May 17, 2019

As a fresh round of talks gets underway to break the political deadlock in Northern Ireland, Chartered Accountants Ireland and Chartered Accountants Ulster Society are reminding the political parties that among the rewards for success is the opportunity to reduce the tax burden on Northern Ireland business. Alan Gourley, Chairman of Chartered Accountants Ireland’s NI Tax Committee said: “The 2015 Fresh Start Agreement included a firm commitment to the final stage of devolution of corporation tax to Northern Ireland and agreed upon a date (1 April 2018) and a rate (12.5%). “The trigger in the relevant legislation requires both the NI Executive to re-form and a clear demonstration to Treasury that Northern Ireland’s finances are on a sustainable footing. Once again, it’s over to Stormont.” Chairman of Chartered Accountants Ulster Society, Richard Gillan commented: “Back in 2015 when the rate and date were agreed, the outcome of the EU referendum was an unknown quantity. It is now clear that Northern Ireland will be the UK region most severely impacted by Brexit. The economic opportunity originally presented by corporation tax devolution now takes on added importance. “A freshly constituted Northern Ireland Executive will face some tough decisions in critical areas such as health and education. These decisions may take time. But there is a quick win which should not be allowed to pass Northern Ireland by. Our message is clear – finish the job of devolving corporation tax and take away some of the impending pain of Brexit.”

May 09, 2019
News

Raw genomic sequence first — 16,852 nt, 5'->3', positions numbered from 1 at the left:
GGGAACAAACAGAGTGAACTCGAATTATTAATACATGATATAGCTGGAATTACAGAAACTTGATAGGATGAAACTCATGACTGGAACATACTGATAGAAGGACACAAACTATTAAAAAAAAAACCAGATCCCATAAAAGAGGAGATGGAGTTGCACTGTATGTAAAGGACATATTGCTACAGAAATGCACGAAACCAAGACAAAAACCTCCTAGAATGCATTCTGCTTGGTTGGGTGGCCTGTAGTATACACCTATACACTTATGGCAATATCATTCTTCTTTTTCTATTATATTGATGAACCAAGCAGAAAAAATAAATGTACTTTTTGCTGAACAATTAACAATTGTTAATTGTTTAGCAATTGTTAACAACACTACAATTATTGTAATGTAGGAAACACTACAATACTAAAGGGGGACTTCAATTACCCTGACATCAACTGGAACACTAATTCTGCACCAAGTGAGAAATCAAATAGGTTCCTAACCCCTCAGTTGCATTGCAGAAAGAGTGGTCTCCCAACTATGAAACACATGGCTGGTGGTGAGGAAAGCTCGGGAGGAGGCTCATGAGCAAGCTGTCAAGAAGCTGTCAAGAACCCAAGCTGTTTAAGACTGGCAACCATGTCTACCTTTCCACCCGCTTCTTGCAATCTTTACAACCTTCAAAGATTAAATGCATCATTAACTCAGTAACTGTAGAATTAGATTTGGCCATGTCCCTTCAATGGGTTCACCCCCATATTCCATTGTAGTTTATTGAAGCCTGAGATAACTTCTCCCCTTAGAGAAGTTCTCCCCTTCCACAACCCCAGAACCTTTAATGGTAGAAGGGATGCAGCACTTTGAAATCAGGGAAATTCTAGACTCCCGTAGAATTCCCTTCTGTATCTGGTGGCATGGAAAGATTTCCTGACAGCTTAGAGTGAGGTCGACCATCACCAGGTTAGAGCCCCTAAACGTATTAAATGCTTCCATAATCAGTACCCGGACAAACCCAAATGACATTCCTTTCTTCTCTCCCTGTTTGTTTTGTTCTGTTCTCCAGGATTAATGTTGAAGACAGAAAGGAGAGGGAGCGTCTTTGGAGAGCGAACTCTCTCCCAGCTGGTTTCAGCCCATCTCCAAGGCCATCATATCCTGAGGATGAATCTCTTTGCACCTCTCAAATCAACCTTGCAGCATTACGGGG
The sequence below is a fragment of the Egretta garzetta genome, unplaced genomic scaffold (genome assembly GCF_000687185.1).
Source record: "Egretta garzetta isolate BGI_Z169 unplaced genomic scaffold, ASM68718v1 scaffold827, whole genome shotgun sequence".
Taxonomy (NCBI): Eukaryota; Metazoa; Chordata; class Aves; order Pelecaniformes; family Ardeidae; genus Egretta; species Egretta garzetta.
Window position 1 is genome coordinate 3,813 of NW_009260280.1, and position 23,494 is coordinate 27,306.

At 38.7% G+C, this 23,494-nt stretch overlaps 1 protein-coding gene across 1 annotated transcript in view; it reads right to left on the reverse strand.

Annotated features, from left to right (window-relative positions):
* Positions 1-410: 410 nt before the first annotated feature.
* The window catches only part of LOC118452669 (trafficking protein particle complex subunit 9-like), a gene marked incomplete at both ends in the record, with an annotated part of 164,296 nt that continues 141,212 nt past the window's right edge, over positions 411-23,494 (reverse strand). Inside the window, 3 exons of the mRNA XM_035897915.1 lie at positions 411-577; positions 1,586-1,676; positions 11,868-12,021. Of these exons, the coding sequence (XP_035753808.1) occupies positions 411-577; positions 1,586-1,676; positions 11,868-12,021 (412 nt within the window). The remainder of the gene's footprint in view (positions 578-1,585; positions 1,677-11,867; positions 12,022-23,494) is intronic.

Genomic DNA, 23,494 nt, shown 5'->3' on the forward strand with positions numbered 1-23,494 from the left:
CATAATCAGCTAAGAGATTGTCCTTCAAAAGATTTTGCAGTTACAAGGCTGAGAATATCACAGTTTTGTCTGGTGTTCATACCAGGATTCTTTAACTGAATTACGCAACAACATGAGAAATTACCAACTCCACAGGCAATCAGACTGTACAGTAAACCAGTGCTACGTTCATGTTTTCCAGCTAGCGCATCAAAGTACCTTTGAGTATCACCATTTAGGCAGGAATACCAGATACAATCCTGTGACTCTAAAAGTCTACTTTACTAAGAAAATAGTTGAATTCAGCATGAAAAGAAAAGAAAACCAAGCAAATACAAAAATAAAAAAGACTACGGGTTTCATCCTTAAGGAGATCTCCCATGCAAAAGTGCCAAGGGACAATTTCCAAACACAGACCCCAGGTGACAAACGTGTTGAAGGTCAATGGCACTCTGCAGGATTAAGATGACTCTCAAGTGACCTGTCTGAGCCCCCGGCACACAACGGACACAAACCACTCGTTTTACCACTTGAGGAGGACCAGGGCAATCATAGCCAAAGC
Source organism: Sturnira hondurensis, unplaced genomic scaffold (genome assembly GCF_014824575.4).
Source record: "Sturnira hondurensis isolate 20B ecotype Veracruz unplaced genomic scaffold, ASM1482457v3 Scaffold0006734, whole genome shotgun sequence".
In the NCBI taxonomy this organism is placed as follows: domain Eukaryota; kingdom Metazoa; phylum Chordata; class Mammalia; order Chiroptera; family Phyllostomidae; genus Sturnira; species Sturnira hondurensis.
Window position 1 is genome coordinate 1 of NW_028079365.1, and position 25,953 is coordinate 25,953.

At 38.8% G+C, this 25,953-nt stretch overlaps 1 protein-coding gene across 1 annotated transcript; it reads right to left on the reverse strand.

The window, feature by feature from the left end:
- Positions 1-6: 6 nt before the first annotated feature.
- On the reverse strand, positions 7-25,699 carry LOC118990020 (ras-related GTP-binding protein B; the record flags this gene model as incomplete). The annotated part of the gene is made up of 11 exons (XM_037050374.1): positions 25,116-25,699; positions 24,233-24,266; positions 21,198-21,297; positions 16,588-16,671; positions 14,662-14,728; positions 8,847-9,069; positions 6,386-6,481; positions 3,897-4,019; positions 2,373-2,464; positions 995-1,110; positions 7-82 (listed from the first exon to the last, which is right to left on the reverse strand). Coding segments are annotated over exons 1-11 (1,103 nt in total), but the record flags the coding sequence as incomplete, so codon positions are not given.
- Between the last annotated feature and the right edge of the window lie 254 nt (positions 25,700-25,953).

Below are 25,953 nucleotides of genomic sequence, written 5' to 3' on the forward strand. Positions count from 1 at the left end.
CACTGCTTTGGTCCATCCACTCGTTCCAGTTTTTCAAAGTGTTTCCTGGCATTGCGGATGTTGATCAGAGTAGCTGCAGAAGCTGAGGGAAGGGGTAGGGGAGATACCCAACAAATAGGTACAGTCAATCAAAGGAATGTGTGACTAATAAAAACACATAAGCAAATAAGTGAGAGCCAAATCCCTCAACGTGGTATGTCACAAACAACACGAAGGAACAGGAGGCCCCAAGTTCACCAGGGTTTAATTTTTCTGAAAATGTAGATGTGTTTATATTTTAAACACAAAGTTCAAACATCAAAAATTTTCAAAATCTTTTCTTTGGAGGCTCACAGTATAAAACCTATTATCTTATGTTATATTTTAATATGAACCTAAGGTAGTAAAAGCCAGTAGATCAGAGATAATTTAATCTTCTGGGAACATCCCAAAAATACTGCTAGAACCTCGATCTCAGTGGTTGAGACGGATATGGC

The biggest issue facing employers at the moment is the new “real-time” reporting regime, known as PAYE Modernisation, for PAYE that went live on 1 January 2019. From this date, you must make a submission to Revenue on or before making a payment to an employee. After the end of each calendar month, Revenue will issue a statement based on submissions received, which sets out the tax due for the period. The statement is deemed a statutory return by the 14th day after month end. Where errors are made, there is scope to amend the statement in advance of the 14th day of the following month. Payroll taxes are then remitted to Revenue by the 23rd day of the following month. The P35 filing will also no longer be required – the reporting process must be correct for each pay period, otherwise penalties may apply. If not already done so, employers should immediately review their payroll procedures to ensure that accurate information is provided on a timely basis. It is important to have all stakeholders involved so they understand the need for improved processes. How does this effect benefits-in-kind and notional payments? Revenue has advised that benefits-in-kind (BIK) and other notional payments should be reported by: a) The day the BIK or notional payment is made; or b) The earlier of the next pay day or 31 December in the year. A “best estimate” of the taxable value should be included in the next payroll submission after the benefit/notional payment is provided. When the actual value becomes known, an adjustment is to be processed in the following payroll submission. Revenue expect these items to be reviewed regularly – at least quarterly – with adjustments processed in the next payroll submission. Does this also apply to taxable expenses? Revenue has advised that a payroll submission is required on or before any taxable cash payment is made to employees. Many employers reimburse employees for items that, while allowable under the company expense policy, are taxable. To date, these items are generally picked up through retrospective reviews throughout the year and before the P35 is filed. This type of catch up exercise will no longer be possible. Employers should review internal processes to ensure taxable expenses can be identified in advance of reimbursing employees. Further complexities may arise where expenses are reimbursed by the Accounts Payable department or off-payroll-cycle as additional payroll submissions may be required. What about company credit cards? Revenue has confirmed that the use of company credit cards are considered notional payments with the benefit being provided at the date the credit card is used (and not when the credit card bill is settled). Such items should be included in a payroll submission and reported to Revenue by: a) The day the benefit is provided; or b) The earlier of the next pay day or 31 December in the year. This may create practical difficulties for employers in determining what items are reportable each period as you may not have oversight of the taxable expenses incurred until a later date when the employee submits expense details. What will happen if my organisation isn’t compliant? The current penalty regime provides for a €4,000 fixed penalty for each breach of the PAYE regulation. There is also provision for a €3,000 fixed penalty imposed on the company secretary for each breach. These penalties can be imposed on a per-item basis, so if you are even a mid-size level employer, these penalties can mount up. While Revenue have stated that the penalty and self-correction regimes are under review, it is hoped that penalties would only be enforced for significant breaches and only in situations displaying evidence of deliberate behaviour.  However, as things stand, they could be applied to any correction of, or omission from, a payroll submission. Colin Forbes is a Tax Partner of Global Employer Services in Deloitte.